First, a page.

cryptocurrency price charts

How to Read Cryptocurrency Price Charts

To be in tune with the market, you must know what you are dealing with. It’s like dating. Depending on the mate, it may take years before there is thorough understanding. Same applies to cryptocurrency—and any form of trading. Before harmony, the trader must learn to read or decipher what the market is trying to communicate. To engage with the market, the trader must first know who s/he is—I hope this doesn’t sound like a motivational speak—there is an article about this. Aside from that s/he must fully understand different blockchain and crypto related trading jargons. This is necessary because assuming you become a world-renowned trader, you must communicate with others in a language they understand, right? Before then, what’s energy-sapping is “reading” the market. This is an art, not science and before you become a Picasso, it may take years of perfection and sync with the markets. Read here on how you can read Cryptocurrency Price Charts: 

Japanese Candlesticks

Dominating the trading scene are Japanese Candlesticks. They are free but other options as Line, Area, Renko or Volume charts are available. Most are free but some are premium. However, trading is trading and expensive is not necessarily quality. In my many years of trading, I’m deeply sated by what ordinary Japanese candlesticks can communicate. Their structure is simple. Each candle has an open, high, low and close price or OHLC and you can customize their bull or bear bars.

On platforms as Trading View, a bull bar is green while a bear bar is red. The choice is yours, you can flip colors as much as you want but a green candle will always print if the close is higher than the open. On the other hand, a red candle will show if the close is lower than the open. It’s pretty much straight forward.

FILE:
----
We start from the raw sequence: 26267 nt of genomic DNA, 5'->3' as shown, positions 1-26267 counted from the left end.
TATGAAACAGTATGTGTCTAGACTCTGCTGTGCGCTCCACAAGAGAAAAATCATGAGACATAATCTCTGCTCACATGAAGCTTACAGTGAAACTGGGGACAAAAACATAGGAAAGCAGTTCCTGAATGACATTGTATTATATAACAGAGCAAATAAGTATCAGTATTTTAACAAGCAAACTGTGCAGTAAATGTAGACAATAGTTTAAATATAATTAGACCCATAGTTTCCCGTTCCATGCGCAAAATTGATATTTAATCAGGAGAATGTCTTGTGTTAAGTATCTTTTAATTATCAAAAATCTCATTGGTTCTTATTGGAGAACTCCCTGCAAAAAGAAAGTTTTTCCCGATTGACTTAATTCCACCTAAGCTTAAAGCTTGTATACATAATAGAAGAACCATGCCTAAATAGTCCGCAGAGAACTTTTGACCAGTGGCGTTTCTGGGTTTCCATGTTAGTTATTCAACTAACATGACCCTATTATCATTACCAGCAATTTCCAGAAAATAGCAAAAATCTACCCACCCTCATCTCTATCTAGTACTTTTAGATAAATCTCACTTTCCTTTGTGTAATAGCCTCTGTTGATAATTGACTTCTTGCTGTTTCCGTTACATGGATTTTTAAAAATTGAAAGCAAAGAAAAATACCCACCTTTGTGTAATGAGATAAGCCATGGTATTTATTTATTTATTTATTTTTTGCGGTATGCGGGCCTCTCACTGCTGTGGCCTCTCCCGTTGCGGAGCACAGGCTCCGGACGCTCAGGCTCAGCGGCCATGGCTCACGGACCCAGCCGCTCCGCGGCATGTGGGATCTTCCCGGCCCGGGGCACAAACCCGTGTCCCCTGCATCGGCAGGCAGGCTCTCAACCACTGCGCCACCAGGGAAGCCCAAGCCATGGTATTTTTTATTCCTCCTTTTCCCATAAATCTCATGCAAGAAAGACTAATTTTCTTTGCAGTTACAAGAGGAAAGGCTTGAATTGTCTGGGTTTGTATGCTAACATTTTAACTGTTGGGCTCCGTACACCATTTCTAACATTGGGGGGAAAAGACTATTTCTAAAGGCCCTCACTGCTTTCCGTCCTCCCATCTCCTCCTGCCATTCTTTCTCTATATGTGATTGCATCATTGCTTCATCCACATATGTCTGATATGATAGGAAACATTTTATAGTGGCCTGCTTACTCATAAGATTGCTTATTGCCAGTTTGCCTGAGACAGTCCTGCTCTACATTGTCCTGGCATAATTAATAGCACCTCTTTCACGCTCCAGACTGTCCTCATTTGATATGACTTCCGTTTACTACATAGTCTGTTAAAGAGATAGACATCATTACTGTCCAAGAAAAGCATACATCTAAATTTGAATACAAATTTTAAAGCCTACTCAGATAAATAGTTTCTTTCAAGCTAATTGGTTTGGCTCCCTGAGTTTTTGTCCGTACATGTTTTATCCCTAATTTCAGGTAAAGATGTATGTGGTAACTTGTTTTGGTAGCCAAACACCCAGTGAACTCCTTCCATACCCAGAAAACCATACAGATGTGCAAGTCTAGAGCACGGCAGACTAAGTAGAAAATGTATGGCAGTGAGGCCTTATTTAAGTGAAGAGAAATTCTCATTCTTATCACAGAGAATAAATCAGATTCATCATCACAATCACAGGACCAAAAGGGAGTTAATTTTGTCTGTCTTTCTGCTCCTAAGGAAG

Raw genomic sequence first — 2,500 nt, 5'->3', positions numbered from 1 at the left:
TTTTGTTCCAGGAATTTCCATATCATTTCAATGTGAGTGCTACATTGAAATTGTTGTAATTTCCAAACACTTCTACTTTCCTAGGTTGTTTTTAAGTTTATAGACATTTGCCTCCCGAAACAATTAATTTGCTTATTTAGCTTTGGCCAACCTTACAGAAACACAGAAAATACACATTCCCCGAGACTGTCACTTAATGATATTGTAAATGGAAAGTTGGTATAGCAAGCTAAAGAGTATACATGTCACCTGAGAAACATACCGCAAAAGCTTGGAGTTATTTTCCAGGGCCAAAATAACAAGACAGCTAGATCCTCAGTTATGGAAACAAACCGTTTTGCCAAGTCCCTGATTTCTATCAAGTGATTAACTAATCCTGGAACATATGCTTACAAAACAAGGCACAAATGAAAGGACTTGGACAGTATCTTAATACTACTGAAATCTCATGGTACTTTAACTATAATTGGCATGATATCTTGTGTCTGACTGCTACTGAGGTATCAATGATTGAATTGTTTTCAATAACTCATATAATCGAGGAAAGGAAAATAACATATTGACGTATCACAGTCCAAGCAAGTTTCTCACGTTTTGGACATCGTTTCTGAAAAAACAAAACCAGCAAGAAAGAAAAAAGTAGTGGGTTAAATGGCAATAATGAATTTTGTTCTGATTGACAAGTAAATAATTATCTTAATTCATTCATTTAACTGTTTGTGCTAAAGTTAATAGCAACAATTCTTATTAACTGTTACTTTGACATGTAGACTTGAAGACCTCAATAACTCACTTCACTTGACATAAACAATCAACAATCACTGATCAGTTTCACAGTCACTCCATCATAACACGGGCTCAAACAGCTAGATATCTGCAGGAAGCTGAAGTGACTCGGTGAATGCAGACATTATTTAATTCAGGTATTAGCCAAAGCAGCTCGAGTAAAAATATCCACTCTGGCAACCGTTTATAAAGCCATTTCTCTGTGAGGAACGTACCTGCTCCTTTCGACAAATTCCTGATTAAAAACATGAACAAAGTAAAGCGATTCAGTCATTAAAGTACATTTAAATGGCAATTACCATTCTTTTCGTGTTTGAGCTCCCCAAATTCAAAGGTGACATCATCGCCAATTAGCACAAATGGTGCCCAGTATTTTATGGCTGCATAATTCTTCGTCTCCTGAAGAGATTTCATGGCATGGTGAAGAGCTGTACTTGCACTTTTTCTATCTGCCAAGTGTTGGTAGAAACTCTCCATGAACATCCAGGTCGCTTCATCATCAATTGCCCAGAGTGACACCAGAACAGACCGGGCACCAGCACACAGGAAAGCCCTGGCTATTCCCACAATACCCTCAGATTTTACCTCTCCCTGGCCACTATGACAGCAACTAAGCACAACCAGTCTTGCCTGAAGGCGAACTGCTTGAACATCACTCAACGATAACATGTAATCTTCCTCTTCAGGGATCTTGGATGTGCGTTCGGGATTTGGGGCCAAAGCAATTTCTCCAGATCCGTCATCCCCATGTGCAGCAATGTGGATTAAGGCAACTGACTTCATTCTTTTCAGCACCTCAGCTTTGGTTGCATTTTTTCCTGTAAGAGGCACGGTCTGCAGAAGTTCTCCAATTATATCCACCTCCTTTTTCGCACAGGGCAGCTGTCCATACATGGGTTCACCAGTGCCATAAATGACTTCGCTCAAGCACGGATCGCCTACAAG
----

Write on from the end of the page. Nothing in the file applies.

cryptocurrency price charts

Reading Price Charts

By successfully reading and understanding candlestick price charts, a trader can make the right decisions and earn money. But there is always a propensity of complicating this reading and I guarantee you, the old adage of simplicity is the ultimate sophistication chimes well with those who may have been entangled with the art of reading price charts. Here’s what you should do when starting out:

Identify Swing High and Lows

As we said, a candlestick communicates OHLC. A trader can quickly judge and know the general trend swing highs and lows in any price chart. Analyze the chart and for trend definition, series of lower lows point to bears while higher highs point to bulls. To gauge momentum, check the depth of corrections—the deeper the retracement, the weaker the trend. After figuring out the trend and strength of momentum, a trend trader can buy or sell on every pullback depending on the trend.

Where are Support and Resistance Levels?

Luckily for traders, the price of any crypto asset can either be ranging or trending. Studies show that 70 percent of the time, prices range and that’s where most traders get burnt. On the other hand, 30 percent of the time, the market will rally. This is where patient traders trading market structures as resistance and support make money.

Support and resistance levels are high probability points where asset prices will either reverse or breakout. Support levels are the point of confluence where prices consolidate without breaking below. They often mark bases of a potential bull trend. The opposite is true for resistance. To avoid bull or bear traps, traders should simply figure out the main trend, swing highs and lows and later confluence liquidation or support zones. Thereafter they can trade on breakouts.

Incorporate Technical Indicators

Indicators are good and some can help you map out support and resistance levels reducing work load. Other than that, I must be honest: indicators are lagging and I’m not a big fan now that price action is dynamic. Within seconds, you may find yourself initiating positions countering the main trend and posting huge losses thanks to indicator advice. Instead of using moving averages or other momentum based indicators, draw details from transaction volumes. After all, trading is all about willing buyers and sellers and what a better way of understanding these real time streams than by incorporating them for free in your trading.

In Conclusion

To cap this, this preview may look basic but I reiterate, avoid overcomplicating your trading. Don’t use more than two indicators in a chart—if I were you, I won’t use any and accustomed to a naked chart guided by volumes. Other than that, trading is an art. It will take years to perfect.

Spread the love

Leave a Reply

Your email address will not be published. Required fields are marked *